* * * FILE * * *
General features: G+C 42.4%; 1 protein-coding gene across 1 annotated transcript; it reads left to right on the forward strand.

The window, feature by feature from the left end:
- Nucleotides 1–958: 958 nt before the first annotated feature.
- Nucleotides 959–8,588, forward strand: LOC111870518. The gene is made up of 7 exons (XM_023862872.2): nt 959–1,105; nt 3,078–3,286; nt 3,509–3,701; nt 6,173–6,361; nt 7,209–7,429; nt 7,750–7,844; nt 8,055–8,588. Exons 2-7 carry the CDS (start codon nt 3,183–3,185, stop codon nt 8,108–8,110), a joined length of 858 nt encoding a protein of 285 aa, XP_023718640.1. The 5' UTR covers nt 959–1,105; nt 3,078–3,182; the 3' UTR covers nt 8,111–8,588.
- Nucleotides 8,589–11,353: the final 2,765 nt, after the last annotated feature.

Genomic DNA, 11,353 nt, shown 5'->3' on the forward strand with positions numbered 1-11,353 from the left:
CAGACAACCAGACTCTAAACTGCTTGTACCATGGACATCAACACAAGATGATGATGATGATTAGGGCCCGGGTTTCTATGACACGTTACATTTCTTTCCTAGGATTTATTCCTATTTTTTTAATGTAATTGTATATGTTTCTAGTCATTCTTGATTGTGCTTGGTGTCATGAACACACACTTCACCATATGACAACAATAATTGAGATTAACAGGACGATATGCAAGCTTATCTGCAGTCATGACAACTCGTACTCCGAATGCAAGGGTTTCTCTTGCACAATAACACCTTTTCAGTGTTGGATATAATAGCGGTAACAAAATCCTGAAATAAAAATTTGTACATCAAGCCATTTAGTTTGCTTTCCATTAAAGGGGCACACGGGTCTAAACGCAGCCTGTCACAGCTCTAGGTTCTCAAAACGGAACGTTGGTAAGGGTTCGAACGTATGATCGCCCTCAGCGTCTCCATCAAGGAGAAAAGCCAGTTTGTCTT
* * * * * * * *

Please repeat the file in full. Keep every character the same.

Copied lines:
General features: G+C 42.4%; 1 protein-coding gene across 1 annotated transcript; it reads left to right on the forward strand.

The window, feature by feature from the left end:
- Nucleotides 1–958: 958 nt before the first annotated feature.
- Nucleotides 959–8,588, forward strand: LOC111870518. The gene is made up of 7 exons (XM_023862872.2): nt 959–1,105; nt 3,078–3,286; nt 3,509–3,701; nt 6,173–6,361; nt 7,209–7,429; nt 7,750–7,844; nt 8,055–8,588. Exons 2-7 carry the CDS (start codon nt 3,183–3,185, stop codon nt 8,108–8,110), a joined length of 858 nt encoding a protein of 285 aa, XP_023718640.1. The 5' UTR covers nt 959–1,105; nt 3,078–3,182; the 3' UTR covers nt 8,111–8,588.
- Nucleotides 8,589–11,353: the final 2,765 nt, after the last annotated feature.

Genomic DNA, 11,353 nt, shown 5'->3' on the forward strand with positions numbered 1-11,353 from the left:
CAGACAACCAGACTCTAAACTGCTTGTACCATGGACATCAACACAAGATGATGATGATGATTAGGGCCCGGGTTTCTATGACACGTTACATTTCTTTCCTAGGATTTATTCCTATTTTTTTAATGTAATTGTATATGTTTCTAGTCATTCTTGATTGTGCTTGGTGTCATGAACACACACTTCACCATATGACAACAATAATTGAGATTAACAGGACGATATGCAAGCTTATCTGCAGTCATGACAACTCGTACTCCGAATGCAAGGGTTTCTCTTGCACAATAACACCTTTTCAGTGTTGGATATAATAGCGGTAACAAAATCCTGAAATAAAAATTTGTACATCAAGCCATTTAGTTTGCTTTCCATTAAAGGGGCACACGGGTCTAAACGCAGCCTGTCACAGCTCTAGGTTCTCAAAACGGAACGTTGGTAAGGGTTCGAACGTATGATCGCCCTCAGCGTCTCCATCAAGGAGAAAAGCCAGTTTGTCTT